Hector Kipling is an artist: an artist with loving parents, a beautiful girlfriend, dependable mates, good health, and talent in abundance. Or at least, more talent than most, and certainly more than his friend Kirk—who paints cutlery—if not quite as much as their mutual friend Lenny. But when things begin to unravel, it doesn’t take long for Hector’s charmed world to fall completely and irreparably apart. Indeed, it’s amazing just how quickly a life can disintegrate. One minute, you’re fine and focussed on the future, the next you’re sobbing in front of an Edvard Munch painting in the permanent collection, with no discernible way forward. From settees to stalkers, con-men to corpses, selfportraits to S&M, The Late Hector Kipling is a warm and witty novel about the not-so-warm and witty world in which we live. Tracing Hector Kipling’s journey from the dizzy heights of solo shows to a deep hole in the floor of the Tate Modern, it’s an irreverent and entertaining exploration of life, death, art, and everything in-between.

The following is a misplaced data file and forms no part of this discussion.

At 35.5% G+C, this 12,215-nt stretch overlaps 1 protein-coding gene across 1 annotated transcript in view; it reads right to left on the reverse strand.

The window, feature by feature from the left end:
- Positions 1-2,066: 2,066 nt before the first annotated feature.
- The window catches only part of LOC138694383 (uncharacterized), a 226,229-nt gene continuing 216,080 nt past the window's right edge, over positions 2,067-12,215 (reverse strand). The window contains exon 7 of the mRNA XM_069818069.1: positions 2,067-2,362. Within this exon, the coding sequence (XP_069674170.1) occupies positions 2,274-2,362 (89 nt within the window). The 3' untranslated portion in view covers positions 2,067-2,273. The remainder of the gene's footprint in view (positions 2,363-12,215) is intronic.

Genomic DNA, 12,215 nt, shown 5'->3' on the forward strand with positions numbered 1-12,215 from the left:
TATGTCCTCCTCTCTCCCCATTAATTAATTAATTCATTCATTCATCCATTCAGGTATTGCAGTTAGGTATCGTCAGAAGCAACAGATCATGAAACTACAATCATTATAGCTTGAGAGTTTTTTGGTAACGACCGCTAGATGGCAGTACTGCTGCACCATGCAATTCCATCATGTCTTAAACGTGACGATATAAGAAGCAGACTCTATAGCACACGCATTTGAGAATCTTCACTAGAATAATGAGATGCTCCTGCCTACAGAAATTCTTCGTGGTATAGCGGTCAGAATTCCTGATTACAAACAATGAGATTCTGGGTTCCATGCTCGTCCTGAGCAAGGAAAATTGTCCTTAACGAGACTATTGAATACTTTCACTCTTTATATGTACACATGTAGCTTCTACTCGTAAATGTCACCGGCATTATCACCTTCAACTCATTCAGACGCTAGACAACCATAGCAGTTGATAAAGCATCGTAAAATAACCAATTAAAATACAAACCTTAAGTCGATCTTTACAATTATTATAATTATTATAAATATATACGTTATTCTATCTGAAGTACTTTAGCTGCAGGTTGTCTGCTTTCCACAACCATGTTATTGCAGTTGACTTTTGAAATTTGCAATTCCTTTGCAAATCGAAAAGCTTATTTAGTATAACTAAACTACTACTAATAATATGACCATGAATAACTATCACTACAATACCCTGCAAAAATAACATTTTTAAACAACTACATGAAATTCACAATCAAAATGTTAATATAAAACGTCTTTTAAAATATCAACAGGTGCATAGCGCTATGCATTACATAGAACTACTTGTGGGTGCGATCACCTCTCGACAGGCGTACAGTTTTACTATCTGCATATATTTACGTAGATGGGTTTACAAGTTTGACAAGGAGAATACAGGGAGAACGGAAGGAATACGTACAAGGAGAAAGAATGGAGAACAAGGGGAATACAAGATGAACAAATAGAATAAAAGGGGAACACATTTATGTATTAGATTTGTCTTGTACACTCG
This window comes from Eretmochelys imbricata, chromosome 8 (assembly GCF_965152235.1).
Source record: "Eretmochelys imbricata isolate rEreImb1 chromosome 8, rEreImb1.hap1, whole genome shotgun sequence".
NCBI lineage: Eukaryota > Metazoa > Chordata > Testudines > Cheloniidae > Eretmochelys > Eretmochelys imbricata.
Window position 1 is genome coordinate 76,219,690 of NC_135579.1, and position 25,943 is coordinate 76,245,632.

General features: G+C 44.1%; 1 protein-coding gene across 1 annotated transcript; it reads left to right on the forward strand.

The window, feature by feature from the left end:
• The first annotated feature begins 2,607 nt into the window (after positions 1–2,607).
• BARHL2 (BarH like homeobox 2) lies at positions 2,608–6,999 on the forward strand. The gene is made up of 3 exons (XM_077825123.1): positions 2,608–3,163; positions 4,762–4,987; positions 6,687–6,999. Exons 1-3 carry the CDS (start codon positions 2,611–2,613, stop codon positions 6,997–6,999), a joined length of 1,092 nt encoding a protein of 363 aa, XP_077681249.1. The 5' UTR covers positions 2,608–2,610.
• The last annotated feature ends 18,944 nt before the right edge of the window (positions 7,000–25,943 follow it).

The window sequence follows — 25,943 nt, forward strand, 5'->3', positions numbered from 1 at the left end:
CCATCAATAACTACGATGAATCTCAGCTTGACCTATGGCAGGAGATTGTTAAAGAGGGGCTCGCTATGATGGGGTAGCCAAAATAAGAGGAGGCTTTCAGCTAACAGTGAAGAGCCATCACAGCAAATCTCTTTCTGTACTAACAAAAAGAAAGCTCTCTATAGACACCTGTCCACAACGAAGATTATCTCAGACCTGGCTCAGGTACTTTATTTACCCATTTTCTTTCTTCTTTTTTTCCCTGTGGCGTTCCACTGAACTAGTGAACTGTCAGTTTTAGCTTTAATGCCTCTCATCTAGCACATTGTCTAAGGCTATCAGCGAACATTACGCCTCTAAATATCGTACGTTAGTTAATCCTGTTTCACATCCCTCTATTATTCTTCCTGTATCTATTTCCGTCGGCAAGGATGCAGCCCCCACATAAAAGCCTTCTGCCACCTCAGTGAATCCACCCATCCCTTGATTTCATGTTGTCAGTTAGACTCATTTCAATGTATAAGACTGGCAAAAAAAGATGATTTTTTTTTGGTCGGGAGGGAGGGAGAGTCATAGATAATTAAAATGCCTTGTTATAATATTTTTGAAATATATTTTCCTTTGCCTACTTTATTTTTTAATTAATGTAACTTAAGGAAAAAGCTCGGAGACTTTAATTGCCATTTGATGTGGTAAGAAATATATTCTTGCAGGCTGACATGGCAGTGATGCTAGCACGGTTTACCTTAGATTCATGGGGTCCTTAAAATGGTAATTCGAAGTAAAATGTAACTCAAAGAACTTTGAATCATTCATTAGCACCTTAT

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David Thewlis is an actor, writer, and director. He has appeared in numerous films, including Paul Auster's The Inner Life of Martin Frost, The Omen, Kingdom of Heaven, Seven Years in Tibet, The Big Lebowski, Gangster No. 1, and Naked (directed by Mike Leigh), for which he won Best Actor prize at the Cannes Film Festival. He has also appeared as Professor Remus Lupin in Harry Potter and the Prisoner of Azkaban and in Harry Potter and the Order of the Phoenix; he will reprise that role in Harry Potter and the Half-Blood Prince and Harry Potter and the Deathly Hallows. Thewlis is originally from Blackpool, England. This is his first novel.From Publishers Weekly:
This laugh-out-loud, darkly intelligent debut suggests that Thewlis might meet with considerable success should he decide to quit acting and take up the pen full-time. London artist Hector Kipling paints huge canvases dominated by a single head. He's doing well, but he's not nearly as famous as his best friend, conceptualist Lenny Snook. Eaten up by jealousy, Hector believes that Lenny has made his fortune with stolen ideas. As Hector struggles to cope with an absent girlfriend, his parents' insane expenditures and a vandal attacking his most valuable painting, things begin to go very wrong indeed. Readers who have mourned the end of Sue Townsend's wonderful, long-running Adrian Mole series will find solace of a sort here, as will anyone who enjoys a thought-provoking skewering of modern art by a knowledgeable writer and an inescapably doomed but appealing hero. (Nov.)
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